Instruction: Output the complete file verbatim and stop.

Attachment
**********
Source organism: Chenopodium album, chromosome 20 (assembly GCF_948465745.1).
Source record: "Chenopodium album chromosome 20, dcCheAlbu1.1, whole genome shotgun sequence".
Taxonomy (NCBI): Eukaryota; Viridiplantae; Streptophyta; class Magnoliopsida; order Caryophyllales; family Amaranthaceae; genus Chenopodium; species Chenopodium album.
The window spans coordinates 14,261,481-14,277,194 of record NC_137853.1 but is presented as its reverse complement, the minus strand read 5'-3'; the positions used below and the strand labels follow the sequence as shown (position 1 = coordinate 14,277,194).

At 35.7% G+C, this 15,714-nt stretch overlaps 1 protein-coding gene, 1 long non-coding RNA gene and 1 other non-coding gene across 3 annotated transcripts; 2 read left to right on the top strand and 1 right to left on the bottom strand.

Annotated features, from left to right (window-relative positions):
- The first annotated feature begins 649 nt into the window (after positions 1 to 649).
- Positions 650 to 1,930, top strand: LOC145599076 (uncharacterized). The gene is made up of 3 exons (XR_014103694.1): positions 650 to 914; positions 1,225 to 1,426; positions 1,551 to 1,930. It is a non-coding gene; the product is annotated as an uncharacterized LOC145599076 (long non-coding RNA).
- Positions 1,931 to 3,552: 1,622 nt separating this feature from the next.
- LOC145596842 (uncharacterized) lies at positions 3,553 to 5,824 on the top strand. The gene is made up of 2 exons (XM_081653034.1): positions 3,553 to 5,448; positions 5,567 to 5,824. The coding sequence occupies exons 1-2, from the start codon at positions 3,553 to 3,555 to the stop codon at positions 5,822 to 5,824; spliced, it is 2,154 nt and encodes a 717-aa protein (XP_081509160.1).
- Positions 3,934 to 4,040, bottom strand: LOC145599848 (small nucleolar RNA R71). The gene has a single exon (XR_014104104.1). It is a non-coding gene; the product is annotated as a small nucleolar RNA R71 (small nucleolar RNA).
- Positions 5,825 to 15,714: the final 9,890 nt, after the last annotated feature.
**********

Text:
Source organism: Chenopodium album, chromosome 20 (assembly GCF_948465745.1).
Source record: "Chenopodium album chromosome 20, dcCheAlbu1.1, whole genome shotgun sequence".
Taxonomy (NCBI): Eukaryota; Viridiplantae; Streptophyta; class Magnoliopsida; order Caryophyllales; family Amaranthaceae; genus Chenopodium; species Chenopodium album.
The window spans coordinates 14,261,481-14,277,194 of record NC_137853.1 but is presented as its reverse complement, the minus strand read 5'-3'; the positions used below and the strand labels follow the sequence as shown (position 1 = coordinate 14,277,194).

At 35.7% G+C, this 15,714-nt stretch overlaps 1 protein-coding gene, 1 long non-coding RNA gene and 1 other non-coding gene across 3 annotated transcripts; 2 read left to right on the top strand and 1 right to left on the bottom strand.

Annotated features, from left to right (window-relative positions):
- The first annotated feature begins 649 nt into the window (after positions 1 to 649).
- Positions 650 to 1,930, top strand: LOC145599076 (uncharacterized). The gene is made up of 3 exons (XR_014103694.1): positions 650 to 914; positions 1,225 to 1,426; positions 1,551 to 1,930. It is a non-coding gene; the product is annotated as an uncharacterized LOC145599076 (long non-coding RNA).
- Positions 1,931 to 3,552: 1,622 nt separating this feature from the next.
- LOC145596842 (uncharacterized) lies at positions 3,553 to 5,824 on the top strand. The gene is made up of 2 exons (XM_081653034.1): positions 3,553 to 5,448; positions 5,567 to 5,824. The coding sequence occupies exons 1-2, from the start codon at positions 3,553 to 3,555 to the stop codon at positions 5,822 to 5,824; spliced, it is 2,154 nt and encodes a 717-aa protein (XP_081509160.1).
- Positions 3,934 to 4,040, bottom strand: LOC145599848 (small nucleolar RNA R71). The gene has a single exon (XR_014104104.1). It is a non-coding gene; the product is annotated as a small nucleolar RNA R71 (small nucleolar RNA).
- Positions 5,825 to 15,714: the final 9,890 nt, after the last annotated feature.